Cytra-K; Virtrate-K [DSC]
- It is used to treat acid problems in the blood.
- It is used to lower acid levels in the urine.
- It is used to prevent gout attacks.
- If you have an allergy to potassium citrate, citric acid, or any other part of this drug.
- If you are allergic to any drugs like this one, any other drugs, foods, or other substances. Tell your doctor about the allergy and what signs you had, like rash; hives; itching; shortness of breath; wheezing; cough; swelling of face, lips, tongue, or throat; or any other signs.
- If you have any of these health problems: Fluid loss (dehydrated), heat cramps, high potassium levels, a certain problem that causes periods of muscle weakness (adynamia episodica hereditaria), kidney disease, heart disease, unable to pass urine, or untreated Addison’s disease.
- If you are taking any of these drugs: Amiloride, eplerenone, spironolactone, or triamterene.
- If the patient is a child. Do not give this drug to a child.
- Tell all of your health care providers that you take this drug. This includes your doctors, nurses, pharmacists, and dentists.
- Have blood work checked as you have been told by the doctor. Talk with the doctor.
- Have your urine checked as you have been told by your doctor.
- Do not take more than what your doctor told you to take. Taking more than you are told may raise your chance of very bad side effects.
- If your diet has low-salt foods or you are taking a salt substitute, talk with your doctor.
- Tell your doctor if you are pregnant or plan on getting pregnant. You will need to talk about the benefits and risks of using this drug while you are pregnant.
- Tell your doctor if you are breast-feeding. You will need to talk about any risks to your baby.
- Signs of an allergic reaction, like rash; hives; itching; red, swollen, blistered, or peeling skin with or without fever; wheezing; tightness in the chest or throat; trouble breathing, swallowing, or talking; unusual hoarseness; or swelling of the mouth, face, lips, tongue, or throat.
- Signs of a high potassium level like a heartbeat that does not feel normal; change in thinking clearly and with logic; feeling weak, lightheaded, or dizzy; feel like passing out; numbness or tingling; or shortness of breath.
- Very bad belly pain.
- Black, tarry, or bloody stools.
- Throwing up blood or throw up that looks like coffee grounds.
- Swelling of belly.
- Upset stomach or throwing up.
- Take this drug after meals and at bedtime or as you have been told by your doctor.
- Drink lots of noncaffeine liquids unless told to drink less liquid by your doctor.
- Mix with water as you have been told before drinking.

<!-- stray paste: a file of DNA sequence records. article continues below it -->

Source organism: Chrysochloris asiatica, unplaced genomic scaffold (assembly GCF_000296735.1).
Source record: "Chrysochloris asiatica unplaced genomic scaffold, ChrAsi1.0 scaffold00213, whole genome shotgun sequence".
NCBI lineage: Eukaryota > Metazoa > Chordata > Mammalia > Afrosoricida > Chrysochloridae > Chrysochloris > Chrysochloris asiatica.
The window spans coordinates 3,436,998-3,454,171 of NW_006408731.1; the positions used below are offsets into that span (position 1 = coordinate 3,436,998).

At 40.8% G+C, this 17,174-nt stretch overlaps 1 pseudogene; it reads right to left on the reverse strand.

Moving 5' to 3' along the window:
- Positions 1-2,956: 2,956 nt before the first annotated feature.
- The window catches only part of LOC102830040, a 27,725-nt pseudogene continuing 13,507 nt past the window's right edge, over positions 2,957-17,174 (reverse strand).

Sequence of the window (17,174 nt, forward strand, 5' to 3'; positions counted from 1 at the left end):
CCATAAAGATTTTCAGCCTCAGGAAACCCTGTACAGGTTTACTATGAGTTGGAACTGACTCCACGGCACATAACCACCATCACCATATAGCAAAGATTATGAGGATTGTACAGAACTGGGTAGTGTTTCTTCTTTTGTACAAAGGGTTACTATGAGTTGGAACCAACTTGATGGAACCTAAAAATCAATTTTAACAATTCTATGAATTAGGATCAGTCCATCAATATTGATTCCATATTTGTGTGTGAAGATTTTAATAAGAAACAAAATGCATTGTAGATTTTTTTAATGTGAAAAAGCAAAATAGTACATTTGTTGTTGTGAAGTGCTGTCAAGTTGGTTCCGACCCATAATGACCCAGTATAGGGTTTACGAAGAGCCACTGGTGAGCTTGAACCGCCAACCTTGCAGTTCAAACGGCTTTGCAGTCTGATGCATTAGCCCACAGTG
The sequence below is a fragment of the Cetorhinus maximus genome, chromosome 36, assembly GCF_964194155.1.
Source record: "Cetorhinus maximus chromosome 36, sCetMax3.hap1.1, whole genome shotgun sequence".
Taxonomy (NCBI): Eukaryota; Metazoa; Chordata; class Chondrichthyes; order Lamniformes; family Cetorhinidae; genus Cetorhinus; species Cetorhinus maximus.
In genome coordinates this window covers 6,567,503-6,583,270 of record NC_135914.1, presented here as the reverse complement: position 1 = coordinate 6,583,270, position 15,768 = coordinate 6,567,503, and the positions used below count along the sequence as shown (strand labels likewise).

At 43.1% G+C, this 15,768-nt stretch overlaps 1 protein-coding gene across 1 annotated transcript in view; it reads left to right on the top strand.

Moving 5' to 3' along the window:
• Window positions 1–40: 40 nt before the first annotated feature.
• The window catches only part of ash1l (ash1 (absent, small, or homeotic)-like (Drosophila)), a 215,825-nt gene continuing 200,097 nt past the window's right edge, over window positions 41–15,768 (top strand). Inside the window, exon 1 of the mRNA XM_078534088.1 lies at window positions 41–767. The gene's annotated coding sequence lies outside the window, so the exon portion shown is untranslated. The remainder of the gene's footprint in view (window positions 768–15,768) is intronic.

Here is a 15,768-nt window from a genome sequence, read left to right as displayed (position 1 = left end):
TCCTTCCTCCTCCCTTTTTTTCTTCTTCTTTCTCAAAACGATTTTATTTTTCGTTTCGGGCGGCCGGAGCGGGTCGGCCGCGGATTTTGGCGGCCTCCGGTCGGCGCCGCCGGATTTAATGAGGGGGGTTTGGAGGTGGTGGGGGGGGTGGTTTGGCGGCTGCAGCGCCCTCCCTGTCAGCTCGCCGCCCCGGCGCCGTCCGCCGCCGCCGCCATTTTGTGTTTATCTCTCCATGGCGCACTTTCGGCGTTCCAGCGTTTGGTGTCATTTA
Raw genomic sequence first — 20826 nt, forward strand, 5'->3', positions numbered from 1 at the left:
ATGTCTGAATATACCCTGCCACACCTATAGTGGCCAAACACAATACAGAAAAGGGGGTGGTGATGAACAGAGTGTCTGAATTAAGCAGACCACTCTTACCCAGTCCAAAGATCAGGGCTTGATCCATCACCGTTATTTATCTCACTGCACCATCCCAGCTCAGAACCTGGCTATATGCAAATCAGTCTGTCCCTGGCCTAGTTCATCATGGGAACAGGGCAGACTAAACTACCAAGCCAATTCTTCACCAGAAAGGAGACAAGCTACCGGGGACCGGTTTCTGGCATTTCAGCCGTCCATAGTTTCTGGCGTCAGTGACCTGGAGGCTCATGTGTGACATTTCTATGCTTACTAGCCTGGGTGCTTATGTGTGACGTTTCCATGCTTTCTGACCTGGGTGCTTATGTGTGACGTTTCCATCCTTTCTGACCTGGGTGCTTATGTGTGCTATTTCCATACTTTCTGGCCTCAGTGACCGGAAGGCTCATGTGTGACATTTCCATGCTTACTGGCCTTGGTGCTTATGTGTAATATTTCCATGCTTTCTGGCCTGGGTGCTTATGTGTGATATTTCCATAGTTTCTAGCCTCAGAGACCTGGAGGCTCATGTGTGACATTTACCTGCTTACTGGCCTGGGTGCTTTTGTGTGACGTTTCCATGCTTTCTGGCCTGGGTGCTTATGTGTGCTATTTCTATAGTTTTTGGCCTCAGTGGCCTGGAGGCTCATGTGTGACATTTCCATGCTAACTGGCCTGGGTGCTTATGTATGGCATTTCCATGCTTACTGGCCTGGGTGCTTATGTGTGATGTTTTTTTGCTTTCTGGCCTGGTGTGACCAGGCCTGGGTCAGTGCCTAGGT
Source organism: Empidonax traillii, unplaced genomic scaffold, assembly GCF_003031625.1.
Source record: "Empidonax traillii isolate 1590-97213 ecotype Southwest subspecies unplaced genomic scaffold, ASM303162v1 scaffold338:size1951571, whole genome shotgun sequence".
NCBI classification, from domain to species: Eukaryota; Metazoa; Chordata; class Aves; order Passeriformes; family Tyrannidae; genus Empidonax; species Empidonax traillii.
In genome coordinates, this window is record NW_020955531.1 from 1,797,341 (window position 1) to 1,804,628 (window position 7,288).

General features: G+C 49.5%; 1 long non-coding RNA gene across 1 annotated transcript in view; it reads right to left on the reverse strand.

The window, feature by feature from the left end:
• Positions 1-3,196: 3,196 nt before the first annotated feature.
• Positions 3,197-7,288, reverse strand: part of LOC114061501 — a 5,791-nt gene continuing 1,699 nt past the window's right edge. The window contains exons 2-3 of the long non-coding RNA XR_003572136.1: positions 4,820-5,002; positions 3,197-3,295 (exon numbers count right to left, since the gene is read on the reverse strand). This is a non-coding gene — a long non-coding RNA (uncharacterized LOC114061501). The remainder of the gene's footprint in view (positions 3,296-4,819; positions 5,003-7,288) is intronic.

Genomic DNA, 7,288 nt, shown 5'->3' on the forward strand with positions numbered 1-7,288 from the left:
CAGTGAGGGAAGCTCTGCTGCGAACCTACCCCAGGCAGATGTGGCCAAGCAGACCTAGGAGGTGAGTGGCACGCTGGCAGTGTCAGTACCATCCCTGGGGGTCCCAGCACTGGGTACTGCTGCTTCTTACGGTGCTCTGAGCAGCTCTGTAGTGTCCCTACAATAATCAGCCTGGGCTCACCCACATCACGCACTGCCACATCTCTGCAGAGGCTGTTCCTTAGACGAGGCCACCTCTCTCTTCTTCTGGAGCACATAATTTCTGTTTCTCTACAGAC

- Shake well before use.
- Measure liquid doses carefully. Use the measuring device that comes with this drug. If there is none, ask the pharmacist for a device to measure this drug.
- Chill to make it taste better.
- Mix with at least 6 ounces (180 mL) of cool water or juice before drinking. If needed, follow with more water or juice after drinking.
- Take a missed dose as soon as you think about it.
- If it is close to the time for your next dose, skip the missed dose and go back to your normal time.
- Do not take 2 doses at the same time or extra doses.
- Store at room temperature. Do not freeze.
- Protect from heat.
- Store in a dry place. Do not store in a bathroom.
- Keep all drugs in a safe place. Keep all drugs out of the reach of children and pets.
- Throw away unused or expired drugs. Do not flush down a toilet or pour down a drain unless you are told to do so. Check with your pharmacist if you have questions about the best way to throw out drugs. There may be drug take-back programs in your area.
- Keep lid tightly closed.
- If your symptoms or health problems do not get better or if they become worse, call your doctor.
- Do not share your drugs with others and do not take anyone else’s drugs.
- Keep a list of all your drugs (prescription, natural products, vitamins, OTC) with you. Give this list to your doctor.
- Talk with the doctor before starting any new drug, including prescription or OTC, natural products, or vitamins.
- Some drugs may have another patient information leaflet. If you have any questions about this drug, please talk with your doctor, nurse, pharmacist, or other health care provider.
- If you think there has been an overdose, call your poison control center or get medical care right away. Be ready to tell or show what was taken, how much, and when it happened.